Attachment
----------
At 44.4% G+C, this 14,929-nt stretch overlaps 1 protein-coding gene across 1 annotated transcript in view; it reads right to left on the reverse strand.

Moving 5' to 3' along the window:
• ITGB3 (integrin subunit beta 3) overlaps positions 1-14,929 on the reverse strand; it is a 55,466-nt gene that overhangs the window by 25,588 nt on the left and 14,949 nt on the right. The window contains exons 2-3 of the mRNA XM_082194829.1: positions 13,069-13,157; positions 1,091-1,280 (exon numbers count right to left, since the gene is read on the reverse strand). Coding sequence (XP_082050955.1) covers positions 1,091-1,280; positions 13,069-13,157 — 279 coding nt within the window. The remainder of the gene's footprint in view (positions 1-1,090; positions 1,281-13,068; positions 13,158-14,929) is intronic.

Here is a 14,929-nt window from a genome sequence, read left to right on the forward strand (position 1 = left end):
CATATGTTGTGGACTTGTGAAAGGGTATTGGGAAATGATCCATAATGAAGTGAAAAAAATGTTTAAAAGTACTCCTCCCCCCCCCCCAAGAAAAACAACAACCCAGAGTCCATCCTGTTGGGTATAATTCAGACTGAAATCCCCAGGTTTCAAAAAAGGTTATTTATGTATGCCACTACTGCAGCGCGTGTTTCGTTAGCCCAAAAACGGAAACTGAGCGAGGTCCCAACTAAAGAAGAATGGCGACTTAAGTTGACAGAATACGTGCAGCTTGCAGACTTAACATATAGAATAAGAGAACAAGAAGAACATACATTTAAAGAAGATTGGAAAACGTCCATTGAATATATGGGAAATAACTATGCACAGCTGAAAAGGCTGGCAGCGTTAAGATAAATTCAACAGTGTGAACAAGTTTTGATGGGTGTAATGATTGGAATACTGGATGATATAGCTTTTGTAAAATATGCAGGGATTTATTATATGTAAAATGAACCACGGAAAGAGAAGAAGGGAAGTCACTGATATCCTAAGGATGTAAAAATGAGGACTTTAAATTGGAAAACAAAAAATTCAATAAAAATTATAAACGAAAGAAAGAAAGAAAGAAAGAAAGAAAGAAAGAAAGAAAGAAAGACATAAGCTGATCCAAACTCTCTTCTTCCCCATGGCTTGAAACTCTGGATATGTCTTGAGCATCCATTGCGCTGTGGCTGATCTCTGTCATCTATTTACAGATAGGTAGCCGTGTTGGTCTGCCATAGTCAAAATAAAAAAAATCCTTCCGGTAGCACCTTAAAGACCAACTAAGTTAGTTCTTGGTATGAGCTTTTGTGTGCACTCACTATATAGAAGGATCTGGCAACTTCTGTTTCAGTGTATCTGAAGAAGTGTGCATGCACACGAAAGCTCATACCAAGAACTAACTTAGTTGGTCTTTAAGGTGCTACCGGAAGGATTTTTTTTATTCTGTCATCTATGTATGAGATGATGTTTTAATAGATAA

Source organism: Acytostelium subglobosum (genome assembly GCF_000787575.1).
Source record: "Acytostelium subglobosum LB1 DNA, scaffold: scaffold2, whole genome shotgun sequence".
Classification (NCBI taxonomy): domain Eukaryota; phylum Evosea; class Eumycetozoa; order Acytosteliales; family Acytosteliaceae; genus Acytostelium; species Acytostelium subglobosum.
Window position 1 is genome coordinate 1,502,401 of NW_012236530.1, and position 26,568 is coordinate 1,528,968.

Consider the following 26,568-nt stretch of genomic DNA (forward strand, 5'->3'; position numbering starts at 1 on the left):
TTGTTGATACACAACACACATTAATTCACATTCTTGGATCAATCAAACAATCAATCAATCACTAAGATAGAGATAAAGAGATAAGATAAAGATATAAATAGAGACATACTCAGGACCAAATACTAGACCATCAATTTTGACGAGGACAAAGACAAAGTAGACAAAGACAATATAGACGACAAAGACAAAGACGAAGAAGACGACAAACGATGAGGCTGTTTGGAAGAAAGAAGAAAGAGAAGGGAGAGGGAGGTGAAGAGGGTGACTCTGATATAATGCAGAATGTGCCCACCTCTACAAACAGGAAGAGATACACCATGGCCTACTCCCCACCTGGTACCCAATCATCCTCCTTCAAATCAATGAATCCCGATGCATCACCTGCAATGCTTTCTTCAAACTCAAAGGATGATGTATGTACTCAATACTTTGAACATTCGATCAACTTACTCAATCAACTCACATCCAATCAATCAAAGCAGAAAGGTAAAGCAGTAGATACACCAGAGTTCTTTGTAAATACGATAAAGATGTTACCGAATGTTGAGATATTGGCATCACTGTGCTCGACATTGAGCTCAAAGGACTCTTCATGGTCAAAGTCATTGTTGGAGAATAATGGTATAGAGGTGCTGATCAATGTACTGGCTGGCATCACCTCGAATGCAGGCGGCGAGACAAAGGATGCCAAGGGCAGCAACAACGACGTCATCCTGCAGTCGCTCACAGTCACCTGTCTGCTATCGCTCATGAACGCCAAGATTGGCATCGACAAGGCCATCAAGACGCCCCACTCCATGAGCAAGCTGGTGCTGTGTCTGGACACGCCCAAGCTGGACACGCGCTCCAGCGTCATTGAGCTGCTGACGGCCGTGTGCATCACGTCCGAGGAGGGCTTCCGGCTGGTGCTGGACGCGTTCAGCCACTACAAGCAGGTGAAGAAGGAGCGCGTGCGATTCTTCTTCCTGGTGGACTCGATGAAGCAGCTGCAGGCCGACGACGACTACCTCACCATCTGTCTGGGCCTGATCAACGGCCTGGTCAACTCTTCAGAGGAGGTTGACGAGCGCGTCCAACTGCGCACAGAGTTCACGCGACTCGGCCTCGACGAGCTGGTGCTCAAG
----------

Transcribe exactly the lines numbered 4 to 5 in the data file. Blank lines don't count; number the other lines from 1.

Here is a 14,929-nt window from a genome sequence, read left to right on the forward strand (position 1 = left end):
CATATGTTGTGGACTTGTGAAAGGGTATTGGGAAATGATCCATAATGAAGTGAAAAAAATGTTTAAAAGTACTCCTCCCCCCCCCCCAAGAAAAACAACAACCCAGAGTCCATCCTGTTGGGTATAATTCAGACTGAAATCCCCAGGTTTCAAAAAAGGTTATTTATGTATGCCACTACTGCAGCGCGTGTTTCGTTAGCCCAAAAACGGAAACTGAGCGAGGTCCCAACTAAAGAAGAATGGCGACTTAAGTTGACAGAATACGTGCAGCTTGCAGACTTAACATATAGAATAAGAGAACAAGAAGAACATACATTTAAAGAAGATTGGAAAACGTCCATTGAATATATGGGAAATAACTATGCACAGCTGAAAAGGCTGGCAGCGTTAAGATAAATTCAACAGTGTGAACAAGTTTTGATGGGTGTAATGATTGGAATACTGGATGATATAGCTTTTGTAAAATATGCAGGGATTTATTATATGTAAAATGAACCACGGAAAGAGAAGAAGGGAAGTCACTGATATCCTAAGGATGTAAAAATGAGGACTTTAAATTGGAAAACAAAAAATTCAATAAAAATTATAAACGAAAGAAAGAAAGAAAGAAAGAAAGAAAGAAAGAAAGAAAGAAAGACATAAGCTGATCCAAACTCTCTTCTTCCCCATGGCTTGAAACTCTGGATATGTCTTGAGCATCCATTGCGCTGTGGCTGATCTCTGTCATCTATTTACAGATAGGTAGCCGTGTTGGTCTGCCATAGTCAAAATAAAAAAAATCCTTCCGGTAGCACCTTAAAGACCAACTAAGTTAGTTCTTGGTATGAGCTTTTGTGTGCACTCACTATATAGAAGGATCTGGCAACTTCTGTTTCAGTGTATCTGAAGAAGTGTGCATGCACACGAAAGCTCATACCAAGAACTAACTTAGTTGGTCTTTAAGGTGCTACCGGAAGGATTTTTTTTATTCTGTCATCTATGTATGAGATGATGTTTTAATAGATAA